5 Things to Mention in a Horse Sale Advertisement

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Photo by Lisa Michelle Dean entry in the 2015 USDF Arts Contest.

Thanks to the internet, there are now many options for selling your horse.  Unlike the old times of trying to cram only the most relevant information into a small classified ad in your local newspaper, most horse sale ads now allow for you give potential buyers much more information about your horse.  Want to find the dream home for your former equine partner?  Here are a few things to make sure you include in the ad.

Age or Year of Birth – You may get so excited writing about all your horse’s accomplishments in the show ring that you almost forget one of the most important facts: his age!  Some buyers are looking for a very specific age range for their potential horse.  You don’t want to spend time fielding e-mails and texts; only to find out the person you were messaging is looking for a much older or younger horse than yours.  Put this in the ad right from the beginning to ensure interested buyers know if he’s in their ideal age range.  Don’t worry, there is no “bad age” on an ad.  Some folks are looking for a young, green horse to bring along on their own, while others are looking for a veteran.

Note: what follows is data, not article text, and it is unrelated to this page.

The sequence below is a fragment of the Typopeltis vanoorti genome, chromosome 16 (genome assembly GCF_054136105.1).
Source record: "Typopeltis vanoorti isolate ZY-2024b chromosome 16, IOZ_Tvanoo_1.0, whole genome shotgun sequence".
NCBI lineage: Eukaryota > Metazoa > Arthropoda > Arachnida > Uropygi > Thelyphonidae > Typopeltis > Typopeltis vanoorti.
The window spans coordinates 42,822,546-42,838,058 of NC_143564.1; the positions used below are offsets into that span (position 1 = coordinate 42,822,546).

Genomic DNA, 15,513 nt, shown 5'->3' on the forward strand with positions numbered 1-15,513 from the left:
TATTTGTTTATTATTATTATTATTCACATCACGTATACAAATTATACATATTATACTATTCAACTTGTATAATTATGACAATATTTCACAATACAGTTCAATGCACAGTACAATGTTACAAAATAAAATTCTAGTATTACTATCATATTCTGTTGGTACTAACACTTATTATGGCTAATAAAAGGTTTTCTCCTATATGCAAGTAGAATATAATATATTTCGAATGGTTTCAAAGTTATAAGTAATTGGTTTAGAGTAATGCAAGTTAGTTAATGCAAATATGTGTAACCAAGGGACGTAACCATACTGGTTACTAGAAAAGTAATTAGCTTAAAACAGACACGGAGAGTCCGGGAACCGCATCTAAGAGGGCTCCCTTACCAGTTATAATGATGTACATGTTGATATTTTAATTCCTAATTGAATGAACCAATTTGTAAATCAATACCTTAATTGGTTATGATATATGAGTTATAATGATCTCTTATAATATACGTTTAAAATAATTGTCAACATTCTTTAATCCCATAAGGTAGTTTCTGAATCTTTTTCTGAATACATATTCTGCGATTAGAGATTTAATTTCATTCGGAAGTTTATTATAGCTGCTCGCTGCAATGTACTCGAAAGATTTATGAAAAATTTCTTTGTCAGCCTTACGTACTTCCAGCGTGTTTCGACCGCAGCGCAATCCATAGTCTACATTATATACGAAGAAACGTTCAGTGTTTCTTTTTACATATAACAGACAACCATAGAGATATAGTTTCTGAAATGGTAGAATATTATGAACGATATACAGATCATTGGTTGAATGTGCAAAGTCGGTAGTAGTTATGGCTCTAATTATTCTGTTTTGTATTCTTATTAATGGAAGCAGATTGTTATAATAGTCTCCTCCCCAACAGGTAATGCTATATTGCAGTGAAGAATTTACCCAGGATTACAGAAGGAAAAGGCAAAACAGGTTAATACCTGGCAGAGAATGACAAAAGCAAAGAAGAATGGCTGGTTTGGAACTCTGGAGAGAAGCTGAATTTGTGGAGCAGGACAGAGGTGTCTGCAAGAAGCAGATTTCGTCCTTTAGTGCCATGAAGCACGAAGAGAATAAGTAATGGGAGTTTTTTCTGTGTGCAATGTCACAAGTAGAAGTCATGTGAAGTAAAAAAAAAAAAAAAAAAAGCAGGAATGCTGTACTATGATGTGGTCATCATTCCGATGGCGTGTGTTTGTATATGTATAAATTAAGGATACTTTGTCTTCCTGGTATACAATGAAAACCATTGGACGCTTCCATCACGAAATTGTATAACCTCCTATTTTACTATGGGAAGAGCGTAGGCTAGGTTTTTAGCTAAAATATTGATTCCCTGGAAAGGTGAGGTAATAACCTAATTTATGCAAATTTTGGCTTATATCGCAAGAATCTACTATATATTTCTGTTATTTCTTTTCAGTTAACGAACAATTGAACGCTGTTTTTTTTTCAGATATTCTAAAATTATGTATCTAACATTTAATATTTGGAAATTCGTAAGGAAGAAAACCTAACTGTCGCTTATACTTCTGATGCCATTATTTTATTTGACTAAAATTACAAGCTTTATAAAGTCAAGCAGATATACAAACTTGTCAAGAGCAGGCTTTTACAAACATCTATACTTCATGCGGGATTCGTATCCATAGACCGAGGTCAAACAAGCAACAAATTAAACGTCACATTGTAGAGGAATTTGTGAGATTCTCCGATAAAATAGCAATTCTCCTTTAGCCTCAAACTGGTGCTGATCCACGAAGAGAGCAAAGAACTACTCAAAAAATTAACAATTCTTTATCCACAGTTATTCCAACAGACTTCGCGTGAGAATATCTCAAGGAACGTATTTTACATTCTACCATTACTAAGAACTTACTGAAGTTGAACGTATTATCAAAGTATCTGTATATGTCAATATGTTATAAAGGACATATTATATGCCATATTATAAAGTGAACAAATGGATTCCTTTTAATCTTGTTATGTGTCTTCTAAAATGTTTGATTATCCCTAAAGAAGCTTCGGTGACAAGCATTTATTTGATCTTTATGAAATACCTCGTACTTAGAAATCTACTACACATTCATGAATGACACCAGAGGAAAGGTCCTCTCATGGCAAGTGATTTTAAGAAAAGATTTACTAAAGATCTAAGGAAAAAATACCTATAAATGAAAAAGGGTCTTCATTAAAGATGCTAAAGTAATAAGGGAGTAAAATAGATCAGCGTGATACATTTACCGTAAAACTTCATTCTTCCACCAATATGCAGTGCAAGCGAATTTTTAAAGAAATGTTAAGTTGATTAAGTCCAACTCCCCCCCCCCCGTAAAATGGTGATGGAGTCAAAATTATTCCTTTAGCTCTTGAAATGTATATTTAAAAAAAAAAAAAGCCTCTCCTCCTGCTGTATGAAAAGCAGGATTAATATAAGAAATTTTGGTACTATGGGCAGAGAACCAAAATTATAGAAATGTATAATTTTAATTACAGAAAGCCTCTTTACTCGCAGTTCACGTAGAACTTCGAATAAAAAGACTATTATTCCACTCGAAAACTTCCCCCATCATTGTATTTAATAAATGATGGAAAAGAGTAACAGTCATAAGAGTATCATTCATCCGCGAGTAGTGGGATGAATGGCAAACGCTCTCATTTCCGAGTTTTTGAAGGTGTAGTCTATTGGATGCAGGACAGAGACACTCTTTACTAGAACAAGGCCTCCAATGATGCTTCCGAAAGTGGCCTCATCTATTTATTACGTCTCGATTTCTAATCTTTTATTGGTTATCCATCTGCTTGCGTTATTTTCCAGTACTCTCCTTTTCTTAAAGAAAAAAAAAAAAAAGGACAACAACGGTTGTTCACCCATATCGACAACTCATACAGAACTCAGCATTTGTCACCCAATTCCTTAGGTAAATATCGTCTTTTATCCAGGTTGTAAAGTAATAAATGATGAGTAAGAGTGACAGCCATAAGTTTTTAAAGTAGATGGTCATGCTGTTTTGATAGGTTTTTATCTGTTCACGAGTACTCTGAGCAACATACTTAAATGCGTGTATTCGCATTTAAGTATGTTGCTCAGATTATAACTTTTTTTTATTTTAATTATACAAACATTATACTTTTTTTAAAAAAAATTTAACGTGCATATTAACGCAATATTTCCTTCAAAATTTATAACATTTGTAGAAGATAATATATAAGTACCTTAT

Horse Height – Some photos can have deceptive angles, and make your horse look much bigger or smaller than he really is.  Including his height in the ad will help potential buyers know if he’s a good fit for them.  Also, actually take the time to measure him.  Too many ads include the phrase “I haven’t taken the stick to him but I think he’s xx hands,” yet when you get to the barn to meet the horse, he’s nowhere near that estimate.  It only takes a moment to grab a friend from your barn and measure your horse, and it will greatly help your ad to have an accurate height.

Training Level – With age and height out of the way, you can start getting into all the fun and exciting things you and your horse have done.  What level has he been showing at?  How has he been doing advancing through the levels?  Have you done any clinics together?  Anyone seriously interested in your horse will want to know where he’s at in his training.

Vices – This is one that is often skipped in ads, but unfortunately, it benefits no one to leave this out.  It’s not always fun to describe your horse’s vices, but you are doing him a favor by doing so.  If you’re not transparent, he may not be a good fit for his new owner, and you may either have to deal with an angry buyer, or your horse may wind up changing hands again quickly, and to a home you didn’t select.  To ensure his long term safety, it’s important to mention his issues.  Does he have a habit of bolting when he’s scared?  Is he a little spooky in traffic?  The home that’s the perfect fit for him will be able to work with him on his issues, while sending him to a home that is unaware could put him or his new owner in serious danger. 

Contact Information for Pricing, if Price is Not Mentioned – Some ads will include the price right in the ad, but other sellers prefer folks contact them directly for the price.  If you don’t want the price to be public, make sure you include a way for interested folks to reach you!  You can make it easy on potential buyers by including an e-mail address and phone number, so that they can contact you in the way that’s most convenient for them.

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